Poem: Honor

We come to honor our father,
(Husband, grandfather),
In this memorial.


We honor his years of youth,
Sewing the harvest of his adult years,
Courting and marrying
Our mother (grandmother),
And pursuing the education
Which would be the cornerstone
Of our family.


We honor his young adult years
In which studies and career
Corresponded with bearing
His two sons, and brining his
Family back to California.


We honor the travels and explorations
Of the world with our
Trips to close and far
Destinations from the Sierras
To Japan and Europe.


We honor the faith
That he held
With simple understanding
And admiration
For guidance
And comfort.


We honor his willingness
To provide for our youthful years
Educations, experiences,
Adventures, and misdeeds,
Always with acceptance
And forgiveness when his
Prodigal sons returned
With another layer of life experiences.


We honor his love
Of family and desire
To find us wherever
We settled ourselves
In the world.


We honor the freedom
That he gave us and
Our mother to pursue
Dreams to see other places,
Meet diverse people,
And learn to love
Nature, whether along
A river, ski slope, or
Mountain garden.


We honor his need
For opinion,
Whether we agreed
Or ranted with and
Against him.
And his pursuit
Of voicing his positions,
Personally and
In the public forum.


We honor his ability
To include all people
On a personal level,
Seeking ways to help
Them weather the adversity
Of need, for shelter,
Transportation, material comfort,
And spiritual connection.


We honor his elder years,
Filled with memories,
Reiteration, physical compromise,
Unrelenting drive for continuity,
Which slowly descended
To simple pleasures
Of a meal, a smile,
A handshake,
Before the inevitable nap.


We honor his assent
To allows other to care
For him in his waning
Years, always perking up
Momentarily to kind gestures,
Gentle touch, a moment
Of presence,
In which time became timeless.


For this honor,
We pass on the visible
Evidence of a good life
To the ocean which surrounds
The places that he called home
For nearly 90 years.

About hermitsdoor

Up here in the mountains, we have a saying, "You can't get there from here", which really means "We wouldn't go the trouble to do that". Another concept is that "If you don't know, we ain't telling." For the rest, you'll have to read between the lines.
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14 Responses to Poem: Honor

  1. What a moving, lovely In Memoriam. How we miss loved ones, especially parents, when they pass. Very sorry for your loss.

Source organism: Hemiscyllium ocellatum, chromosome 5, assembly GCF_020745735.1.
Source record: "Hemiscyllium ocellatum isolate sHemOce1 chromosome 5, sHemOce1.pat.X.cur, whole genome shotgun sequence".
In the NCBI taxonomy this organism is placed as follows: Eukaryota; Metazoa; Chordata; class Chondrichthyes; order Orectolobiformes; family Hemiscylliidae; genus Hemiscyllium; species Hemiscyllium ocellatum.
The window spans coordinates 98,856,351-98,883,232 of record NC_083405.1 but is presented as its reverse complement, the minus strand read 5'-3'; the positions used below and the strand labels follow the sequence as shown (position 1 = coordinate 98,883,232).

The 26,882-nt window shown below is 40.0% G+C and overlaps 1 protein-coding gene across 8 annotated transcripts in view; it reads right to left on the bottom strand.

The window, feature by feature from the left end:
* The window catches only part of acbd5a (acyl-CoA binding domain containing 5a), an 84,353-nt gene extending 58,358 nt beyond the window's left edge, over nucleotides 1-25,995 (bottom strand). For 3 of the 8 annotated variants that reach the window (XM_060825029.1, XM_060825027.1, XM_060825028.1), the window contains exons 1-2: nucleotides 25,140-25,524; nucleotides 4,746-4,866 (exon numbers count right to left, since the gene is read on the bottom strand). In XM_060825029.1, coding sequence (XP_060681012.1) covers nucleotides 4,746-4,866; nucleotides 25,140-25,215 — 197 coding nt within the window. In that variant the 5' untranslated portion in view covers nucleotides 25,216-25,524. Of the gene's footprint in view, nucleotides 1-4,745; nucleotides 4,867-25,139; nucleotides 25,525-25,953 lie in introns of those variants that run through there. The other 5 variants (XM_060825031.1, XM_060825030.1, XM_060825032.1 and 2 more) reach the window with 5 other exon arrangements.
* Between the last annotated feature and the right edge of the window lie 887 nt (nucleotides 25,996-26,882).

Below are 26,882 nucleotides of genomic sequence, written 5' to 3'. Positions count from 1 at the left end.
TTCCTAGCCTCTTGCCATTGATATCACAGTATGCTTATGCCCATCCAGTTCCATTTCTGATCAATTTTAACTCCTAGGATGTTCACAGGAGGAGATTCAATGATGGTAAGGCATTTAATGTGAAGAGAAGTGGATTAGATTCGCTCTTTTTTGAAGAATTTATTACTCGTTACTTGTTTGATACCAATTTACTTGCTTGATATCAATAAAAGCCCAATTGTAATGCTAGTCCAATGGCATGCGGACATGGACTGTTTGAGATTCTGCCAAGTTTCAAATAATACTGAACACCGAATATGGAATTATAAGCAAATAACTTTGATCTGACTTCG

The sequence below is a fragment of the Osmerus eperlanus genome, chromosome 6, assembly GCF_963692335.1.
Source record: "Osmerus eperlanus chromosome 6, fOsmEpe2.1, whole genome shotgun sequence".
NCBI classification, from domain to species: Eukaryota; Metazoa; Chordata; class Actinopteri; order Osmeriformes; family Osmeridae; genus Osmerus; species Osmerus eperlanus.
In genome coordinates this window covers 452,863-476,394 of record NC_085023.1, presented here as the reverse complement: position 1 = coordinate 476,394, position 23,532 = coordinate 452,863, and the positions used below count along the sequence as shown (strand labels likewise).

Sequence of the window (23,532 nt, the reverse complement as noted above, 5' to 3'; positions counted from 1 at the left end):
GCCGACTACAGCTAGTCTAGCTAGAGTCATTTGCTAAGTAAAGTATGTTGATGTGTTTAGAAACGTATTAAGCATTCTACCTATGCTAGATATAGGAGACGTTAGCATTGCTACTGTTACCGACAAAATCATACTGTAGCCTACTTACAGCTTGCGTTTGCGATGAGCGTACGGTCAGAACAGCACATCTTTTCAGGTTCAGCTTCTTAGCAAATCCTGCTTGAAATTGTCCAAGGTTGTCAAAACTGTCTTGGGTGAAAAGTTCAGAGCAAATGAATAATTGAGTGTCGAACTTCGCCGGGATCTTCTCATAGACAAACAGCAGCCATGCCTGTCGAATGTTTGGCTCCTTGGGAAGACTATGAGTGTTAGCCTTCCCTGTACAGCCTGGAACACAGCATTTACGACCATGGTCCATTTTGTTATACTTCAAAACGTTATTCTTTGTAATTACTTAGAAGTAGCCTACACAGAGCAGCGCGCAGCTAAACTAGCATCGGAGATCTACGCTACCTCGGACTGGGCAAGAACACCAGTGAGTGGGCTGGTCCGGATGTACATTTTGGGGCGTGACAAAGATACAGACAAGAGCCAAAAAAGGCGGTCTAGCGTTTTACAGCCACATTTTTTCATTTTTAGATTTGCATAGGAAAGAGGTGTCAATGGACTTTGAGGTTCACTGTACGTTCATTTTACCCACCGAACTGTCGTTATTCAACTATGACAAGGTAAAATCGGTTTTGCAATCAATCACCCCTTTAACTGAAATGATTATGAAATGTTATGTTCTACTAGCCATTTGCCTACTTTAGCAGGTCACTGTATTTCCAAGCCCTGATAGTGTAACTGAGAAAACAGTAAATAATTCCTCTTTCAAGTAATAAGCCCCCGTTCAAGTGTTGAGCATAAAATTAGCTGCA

2. cindy knoke says:

    How beautiful. I am sorry for your loss, but happy he led such a meaningful life.

    • hermitsdoor says:

      Thanks. As a former (but always) counselor, you understand the value to the ceremony. Given the world circumstances, a service was not reasonable. We were all content for a half-hour sitting on a log watching the Pacific rolled in and out as we shared memories. Amusingly, we walked out on a slight rise of a sand bar which ended about where the waves were coming up to. After depositing the ashes, two waves came up, over the edge of the sandbar, swept around us (missing us the first wave) but forming a little flow of water between us and beach. We had a good laugh as we stood in a couple inches of water with the second wave, until the water flowed back out and we could get back up on the dry beach. With the generally southerly flow of the ocean, he may be moving your way by now.

  3. Pat Kerr says:

    Oscar….what a beautiful, honest and loving tribute about your dad who we loved too and who became family for us as well as the rest of the Larson family many decades ago. Thank you Oscar for putting pen to paper to write this for us all. With love…….

    • hermitsdoor says:

      Pat, I have been in Mountain View for a few days with family. We celebrated my 60th (oh my!) birthday and Sunday took Dad’s ashes to the ocean. I thought that my readers (you in mind) would like to be included in internment, even though formal services are limited these days. I’m glad that you read this.

  4. Felicia says:

    You have such a way with words Oscar and I am grateful for your blog in a season when Charlie’s life could not be remembered in a larger communal setting. The life you live brings honor to your father and the name you bear in his absence. What a loving and honest tribute to the man I knew for just a few of those nearly 90 years.

  5. Emily McKenney says:

    Oscar, This is a lovely tribute to your Dad. Love, Emily

    >

  6. Hi Oscar,
    This is so beautiful! Seems like he was a great man! I am glad you have amazing memories to comfort you.
    Happy 60th! Does it feel any different than 59?
    Blessings! ♥♥

    • hermitsdoor says:

      A better contrast would be 40 or 20. Actually, it’s somewhat like that country song of a few years back, “I’m good once, as I once was”. We are active and possibly healthier than in younger years, but we do limit our activity in terms of time and endurance. Also, some activity that I might have participated in years ago no longer holds interest or relevance. You can let me know in five years whether 59 seems the same as 60. Cheers.

  7. I am thinking about going backwards for a little bit and turn 54 next year. 55 is just not me at all. 35 is me! 😉
    Great to hear that you are healthier now than when you were younger.
    I need to do better as far as exercise. I totally agree with you, how a lot things no longer seems attractive or relevant to me.
    And here is to many more good years, no matter what the number is! ♥♥

  8. Lavinia Ross says:

    A beautiful and moving memorial to your father, Oscar. I am sorry for your loss, but glad you have all these wonderful memories of him. Our loved ones may be gone from sight, but they are never far from mind.

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